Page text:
Plants perennial; cespitose. Culms (5)10-60 cm, erect or decumbent, rooting at the lower nodes. Ligules 2-5 mm, obtuse; blades 2-12 cm long, 1-4(7) mm wide; upper sheaths somewhat inflated. Panicles 1.5-7 cm long, 4-8 mm wide. Glumes 1.9-3.5 mm, connate at the base, membranous, pubescent, keels not winged, ciliate, apices obtuse, parallel, often purplish; lemmas 2.5-3 mm, connate in the lower 1/2, glabrous or with a few scattered hairs at the apices, apices truncate to obtuse, awns 3-5(6) mm, geniculate, exceeding the lemmas by (1.2)2-4 mm; anthers (0.9)1.4-2.2 mm, yellow. Caryopses 1-1.5 mm. 2n = 28.
Wash., Va., D.C., Wis., Minn., N.Dak., Okla., S.Dak., Conn., Mass., Maine, N.H., R.I., Vt., Wyo., N.J., N.Mex., N.Y., Pa., Calif., Nev., Ariz., Iowa, Md., Mich., Ohio, Tex., Utah, W.Va., Colo., Alaska, Ill., Idaho, Alta., B.C., Greenland, N.B., Nfld. and Labr., N.S., Ont., P.E.I., Que., Sask., Yukon, Mont., Oreg.
Alopecurus geniculatus is native to Eurasia and parts of North America, growing in shallow water, ditches, open wet meadows, shores, and streambanks, from lowland to montane zones. It has been naturalized in eastern North America. The status of populations in the west, including the Queen Charlotte Islands in British Columbia, is less certain. Many occur in moist sites within native rangeland, but these areas have also been affected by European settlement, although less intensively and for a shorter period than those in eastern North America.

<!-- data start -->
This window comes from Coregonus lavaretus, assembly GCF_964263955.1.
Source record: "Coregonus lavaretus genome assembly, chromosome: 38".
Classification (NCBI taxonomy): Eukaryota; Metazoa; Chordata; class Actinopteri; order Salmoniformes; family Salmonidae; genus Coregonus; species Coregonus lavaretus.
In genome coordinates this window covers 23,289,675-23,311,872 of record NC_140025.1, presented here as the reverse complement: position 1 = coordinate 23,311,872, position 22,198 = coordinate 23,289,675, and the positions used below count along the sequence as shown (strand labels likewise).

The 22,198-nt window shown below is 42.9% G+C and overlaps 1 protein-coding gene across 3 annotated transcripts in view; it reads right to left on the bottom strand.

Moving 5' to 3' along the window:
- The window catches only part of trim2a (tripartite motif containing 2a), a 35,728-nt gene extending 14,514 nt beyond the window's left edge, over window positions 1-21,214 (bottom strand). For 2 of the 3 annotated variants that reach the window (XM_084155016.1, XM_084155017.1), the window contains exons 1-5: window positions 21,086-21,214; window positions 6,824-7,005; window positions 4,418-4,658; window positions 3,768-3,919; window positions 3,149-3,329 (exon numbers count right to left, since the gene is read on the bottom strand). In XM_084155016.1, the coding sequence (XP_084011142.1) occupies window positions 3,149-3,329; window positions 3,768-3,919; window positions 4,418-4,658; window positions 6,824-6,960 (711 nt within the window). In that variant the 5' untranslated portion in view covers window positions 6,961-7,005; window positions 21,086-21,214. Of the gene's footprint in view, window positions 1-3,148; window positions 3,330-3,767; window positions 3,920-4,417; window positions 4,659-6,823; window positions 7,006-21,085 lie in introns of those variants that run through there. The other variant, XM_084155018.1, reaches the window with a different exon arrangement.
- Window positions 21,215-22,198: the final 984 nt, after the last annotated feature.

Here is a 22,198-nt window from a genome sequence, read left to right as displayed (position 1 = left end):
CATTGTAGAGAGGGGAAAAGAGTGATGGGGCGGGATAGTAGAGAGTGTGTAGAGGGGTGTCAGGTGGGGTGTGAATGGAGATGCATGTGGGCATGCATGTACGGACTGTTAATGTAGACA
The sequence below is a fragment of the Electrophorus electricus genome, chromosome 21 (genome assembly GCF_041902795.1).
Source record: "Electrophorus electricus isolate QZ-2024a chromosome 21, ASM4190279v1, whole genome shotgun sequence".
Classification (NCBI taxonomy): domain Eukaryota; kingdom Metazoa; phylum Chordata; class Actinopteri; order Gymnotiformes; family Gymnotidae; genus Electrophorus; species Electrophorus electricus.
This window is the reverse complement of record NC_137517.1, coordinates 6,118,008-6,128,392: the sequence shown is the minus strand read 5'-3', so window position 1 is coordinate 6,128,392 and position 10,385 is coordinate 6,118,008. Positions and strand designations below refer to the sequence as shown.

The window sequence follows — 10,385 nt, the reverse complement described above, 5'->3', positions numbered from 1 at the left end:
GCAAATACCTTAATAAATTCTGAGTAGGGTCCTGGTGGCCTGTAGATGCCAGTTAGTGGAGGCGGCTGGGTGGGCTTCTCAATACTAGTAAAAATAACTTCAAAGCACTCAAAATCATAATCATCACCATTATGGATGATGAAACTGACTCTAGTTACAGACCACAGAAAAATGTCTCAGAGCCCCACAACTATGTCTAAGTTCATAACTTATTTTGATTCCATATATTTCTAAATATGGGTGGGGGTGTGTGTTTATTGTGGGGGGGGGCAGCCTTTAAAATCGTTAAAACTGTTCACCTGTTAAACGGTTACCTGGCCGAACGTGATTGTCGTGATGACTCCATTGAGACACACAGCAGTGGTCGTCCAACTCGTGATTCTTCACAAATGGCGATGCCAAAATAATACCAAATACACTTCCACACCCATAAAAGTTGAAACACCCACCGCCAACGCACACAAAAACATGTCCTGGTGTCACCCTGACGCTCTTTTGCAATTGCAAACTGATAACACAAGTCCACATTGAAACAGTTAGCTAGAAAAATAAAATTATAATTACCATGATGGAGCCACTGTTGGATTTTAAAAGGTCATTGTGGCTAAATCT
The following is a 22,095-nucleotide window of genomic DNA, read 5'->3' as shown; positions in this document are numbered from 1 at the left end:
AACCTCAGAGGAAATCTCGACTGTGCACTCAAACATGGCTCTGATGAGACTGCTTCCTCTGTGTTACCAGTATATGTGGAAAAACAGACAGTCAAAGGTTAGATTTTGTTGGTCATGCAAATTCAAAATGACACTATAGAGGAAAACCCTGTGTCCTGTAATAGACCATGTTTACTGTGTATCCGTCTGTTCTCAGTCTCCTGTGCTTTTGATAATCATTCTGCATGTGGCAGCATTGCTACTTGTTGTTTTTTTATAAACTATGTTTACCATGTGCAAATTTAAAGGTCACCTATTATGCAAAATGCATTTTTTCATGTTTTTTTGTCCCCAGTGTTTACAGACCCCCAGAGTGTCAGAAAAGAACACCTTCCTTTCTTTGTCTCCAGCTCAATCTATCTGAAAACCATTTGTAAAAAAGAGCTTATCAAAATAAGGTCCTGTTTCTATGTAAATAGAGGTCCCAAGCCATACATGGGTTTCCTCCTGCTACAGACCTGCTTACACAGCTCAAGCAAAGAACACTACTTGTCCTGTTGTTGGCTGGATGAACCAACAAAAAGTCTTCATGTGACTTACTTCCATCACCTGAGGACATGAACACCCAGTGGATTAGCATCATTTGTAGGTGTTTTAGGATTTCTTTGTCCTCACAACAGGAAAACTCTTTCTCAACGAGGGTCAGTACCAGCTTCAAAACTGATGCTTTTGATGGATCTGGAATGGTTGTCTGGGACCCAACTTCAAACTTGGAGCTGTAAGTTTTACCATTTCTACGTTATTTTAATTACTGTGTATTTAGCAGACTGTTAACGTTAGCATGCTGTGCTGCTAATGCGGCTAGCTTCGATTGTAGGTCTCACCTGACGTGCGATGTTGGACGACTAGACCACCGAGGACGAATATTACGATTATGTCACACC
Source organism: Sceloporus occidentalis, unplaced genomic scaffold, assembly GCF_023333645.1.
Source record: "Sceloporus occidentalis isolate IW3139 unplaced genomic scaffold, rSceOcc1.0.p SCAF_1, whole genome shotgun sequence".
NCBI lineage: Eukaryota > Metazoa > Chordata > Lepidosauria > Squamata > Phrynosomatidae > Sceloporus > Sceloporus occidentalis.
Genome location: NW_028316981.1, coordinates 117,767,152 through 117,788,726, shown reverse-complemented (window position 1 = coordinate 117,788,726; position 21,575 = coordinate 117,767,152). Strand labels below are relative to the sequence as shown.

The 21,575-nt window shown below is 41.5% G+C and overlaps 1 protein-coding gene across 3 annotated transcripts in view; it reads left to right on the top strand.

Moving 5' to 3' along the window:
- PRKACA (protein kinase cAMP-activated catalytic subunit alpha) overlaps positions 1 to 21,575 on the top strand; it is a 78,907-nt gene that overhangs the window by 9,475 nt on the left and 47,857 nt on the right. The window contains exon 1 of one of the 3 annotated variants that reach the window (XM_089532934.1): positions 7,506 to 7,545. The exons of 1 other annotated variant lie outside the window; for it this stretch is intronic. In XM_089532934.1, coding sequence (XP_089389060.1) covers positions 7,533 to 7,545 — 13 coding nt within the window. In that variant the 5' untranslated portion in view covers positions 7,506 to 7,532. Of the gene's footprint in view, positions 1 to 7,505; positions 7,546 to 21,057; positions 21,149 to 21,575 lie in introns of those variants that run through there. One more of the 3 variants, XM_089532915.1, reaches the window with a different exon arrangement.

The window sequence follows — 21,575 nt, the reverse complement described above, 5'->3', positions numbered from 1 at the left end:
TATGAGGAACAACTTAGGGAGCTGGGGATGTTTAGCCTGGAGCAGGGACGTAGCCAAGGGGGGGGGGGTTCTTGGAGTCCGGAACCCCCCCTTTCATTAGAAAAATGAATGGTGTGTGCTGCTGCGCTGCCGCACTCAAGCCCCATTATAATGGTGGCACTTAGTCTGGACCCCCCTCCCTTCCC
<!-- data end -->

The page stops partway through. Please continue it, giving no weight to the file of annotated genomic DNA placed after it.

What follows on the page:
Alopecurus xhaussknechtianus Asch. 5c Graebn. is a hybrid between A. geniculatus and A. aequalis, which occurs fairly frequently in areas of sympatry, particularly in drier midcontinental areas from Alberta to Saskatchewan, south to Arizona and New Mexico. The hybrids are sterile and appear to have 2n = 14.